Netflix’s subscriber growth fell short of Wall Street expectations on Monday, sending shares of the normally high-flying stock down 14 per cent on fears that the company’s rapid expansion is slowing.
The streaming video pioneer added 5.2 million customers from April through June, 1 million fewer than forecasts from Reuters, as it added new programming including “Lost in Space” and new episodes of Marvel’s “Jessica Jones” and “13 Reasons Why.”
“We had a strong but not stellar Q2,” Netflix said in a quarterly letter to shareholders.
Netflix said it had “over-forecasted” quarterly fluctuations in the pace of new customers. The company noted that it had underestimated subscribers for seven of the past 10 quarters.
Before the earnings report, Netflix shares had gained 109 per cent, making it the second-strongest performer on the S&P 500 index. In after-hours trading on Monday, Netflix shares sunk 14 per cent to $343.60, eroding $24.2 billion in market capitalization and down from an earlier close of $400.48.
“Investors are devastated by Netflix’s Q2 projection that went down in dramatic flames. Now future projections are suspect and that decimates valuation,” said Eric Schiffer, the chief executive officer of private equity firm Patriarch.
Wall Street had been betting that Netflix would deliver outsized growth as demand for online entertainment increases around the globe. The company is spending heavily to hook new customers, budgeting $8 billion for programming and $2 billion for marketing in 2018.
Netflix added 670,000 subscribers in the United States, well below analysts’ estimates of 1.19 million, according to Reuters.
It signed up 4.47 million subscribers internationally, while analysts were expecting 4.97 million.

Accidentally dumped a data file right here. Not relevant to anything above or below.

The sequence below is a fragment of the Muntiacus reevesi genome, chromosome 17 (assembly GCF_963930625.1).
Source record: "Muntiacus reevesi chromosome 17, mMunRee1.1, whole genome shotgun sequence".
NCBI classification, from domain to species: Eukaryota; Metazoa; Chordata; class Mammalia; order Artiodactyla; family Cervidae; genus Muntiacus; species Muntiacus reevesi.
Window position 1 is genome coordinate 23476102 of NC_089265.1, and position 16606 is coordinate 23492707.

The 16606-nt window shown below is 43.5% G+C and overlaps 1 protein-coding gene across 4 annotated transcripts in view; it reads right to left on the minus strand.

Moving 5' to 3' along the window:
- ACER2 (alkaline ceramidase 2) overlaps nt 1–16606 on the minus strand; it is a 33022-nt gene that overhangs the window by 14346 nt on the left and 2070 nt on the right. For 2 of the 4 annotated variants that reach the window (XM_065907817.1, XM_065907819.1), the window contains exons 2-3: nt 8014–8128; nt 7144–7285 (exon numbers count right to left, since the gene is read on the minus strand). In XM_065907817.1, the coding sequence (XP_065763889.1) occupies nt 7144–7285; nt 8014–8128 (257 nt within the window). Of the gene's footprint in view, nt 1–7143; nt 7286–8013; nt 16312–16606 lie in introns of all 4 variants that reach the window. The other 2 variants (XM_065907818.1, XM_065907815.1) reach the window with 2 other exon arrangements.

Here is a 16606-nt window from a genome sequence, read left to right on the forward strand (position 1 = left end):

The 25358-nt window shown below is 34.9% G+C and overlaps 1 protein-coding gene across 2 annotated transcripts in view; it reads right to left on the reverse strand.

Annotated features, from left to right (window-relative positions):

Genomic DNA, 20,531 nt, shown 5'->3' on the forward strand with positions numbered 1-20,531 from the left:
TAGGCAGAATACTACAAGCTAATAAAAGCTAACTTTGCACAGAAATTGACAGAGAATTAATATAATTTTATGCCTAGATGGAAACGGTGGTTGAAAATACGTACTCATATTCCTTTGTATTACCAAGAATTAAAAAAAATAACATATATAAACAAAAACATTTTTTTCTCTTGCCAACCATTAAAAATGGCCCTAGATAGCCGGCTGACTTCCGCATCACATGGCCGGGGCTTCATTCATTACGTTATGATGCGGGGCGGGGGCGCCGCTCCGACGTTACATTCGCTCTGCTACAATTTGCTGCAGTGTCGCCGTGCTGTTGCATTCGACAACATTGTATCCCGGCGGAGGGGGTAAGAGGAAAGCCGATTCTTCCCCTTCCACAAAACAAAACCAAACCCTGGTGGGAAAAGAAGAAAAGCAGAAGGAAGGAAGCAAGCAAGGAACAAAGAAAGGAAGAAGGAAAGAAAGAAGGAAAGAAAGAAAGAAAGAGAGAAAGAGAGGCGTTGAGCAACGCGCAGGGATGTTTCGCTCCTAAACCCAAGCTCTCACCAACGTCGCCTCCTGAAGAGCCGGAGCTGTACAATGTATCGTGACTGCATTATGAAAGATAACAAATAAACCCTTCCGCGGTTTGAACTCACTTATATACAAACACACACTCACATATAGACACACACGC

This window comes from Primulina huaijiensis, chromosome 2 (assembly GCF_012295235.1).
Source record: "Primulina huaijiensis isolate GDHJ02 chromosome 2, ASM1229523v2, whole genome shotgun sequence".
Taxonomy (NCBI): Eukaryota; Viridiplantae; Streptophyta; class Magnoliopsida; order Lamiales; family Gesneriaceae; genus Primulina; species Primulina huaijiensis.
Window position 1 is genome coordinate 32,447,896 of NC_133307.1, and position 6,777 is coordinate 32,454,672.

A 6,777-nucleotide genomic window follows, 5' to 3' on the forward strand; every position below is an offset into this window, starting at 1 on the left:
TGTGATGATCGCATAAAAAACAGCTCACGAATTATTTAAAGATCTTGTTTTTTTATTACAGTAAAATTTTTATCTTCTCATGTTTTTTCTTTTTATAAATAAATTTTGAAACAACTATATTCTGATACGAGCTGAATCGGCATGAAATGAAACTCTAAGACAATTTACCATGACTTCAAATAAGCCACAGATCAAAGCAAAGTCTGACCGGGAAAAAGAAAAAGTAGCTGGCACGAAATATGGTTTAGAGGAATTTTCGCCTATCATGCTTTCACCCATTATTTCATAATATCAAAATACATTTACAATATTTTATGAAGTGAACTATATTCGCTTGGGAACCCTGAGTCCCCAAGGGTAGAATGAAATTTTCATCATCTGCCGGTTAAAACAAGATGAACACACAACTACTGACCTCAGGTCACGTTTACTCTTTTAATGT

The overly optimistic projections were “pretty broad across multiple markets,” Chief Financial Officer David Wells said on a post-earnings webcast.
Executives voiced confidence about the long-term health of the streaming service. Chief Executive Reed Hastings said median viewing hours were growing, though he did not provide specifics.
“The fundamentals have never been stronger,” Hastings said.
Forrester analyst James McQuivey said he believed that the quarterly results were “not a sign of softening in the business overall.”
“These are still millions of new subscribers, even if they didn’t meet the expectations that might have been set by the last two quarters, which were extraordinarily high,” he said.
Earnings per share came in at 85 cents, beating analyst forecasts of 79 cents. Total revenue rose 40.2 per cent to $3.91 billion. Analysts had expected revenue of $3.94 billion.
For the current quarter, Netflix projected it would add 5 million customers. It is making a big push in India. Earlier this month, it debuted its first Indian original series, “Sacred Games,” part of a slate of new shows aimed at the vast Bollywood entertainment market.
Netflix said operating margins would be narrower than previously expected because of the rapid strengthening of the US dollar, which appreciated by more than 5 per cent against major trading partners’ currencies in the second quarter. While most of the company’s revenue growth comes from international markets, the vast majority of its costs remain dollar-denominated.
Hastings said the company would make adjustments to account for foreign exchange rates in order to “steadily” increase operating margins.
At the same time, Netflix faces growing competition.
Amazon.com plans to add more regional content in India as it builds the Prime video service around the world. Apple is pouring money into original programming, signing up A-list names including Oprah Winfrey. And AT&T has promised to boost investment in HBO after taking over the network in its Time Warner acquisition.
Meanwhile, cable distributors are offering smaller and cheaper bundles of channels.
In the letter to shareholders, Netflix said it expected more competition from international players including ProSiebenSat 1 Media in Germany and on-demand service Salto in France.
“Our strategy is to simply keep improving,” Netflix said.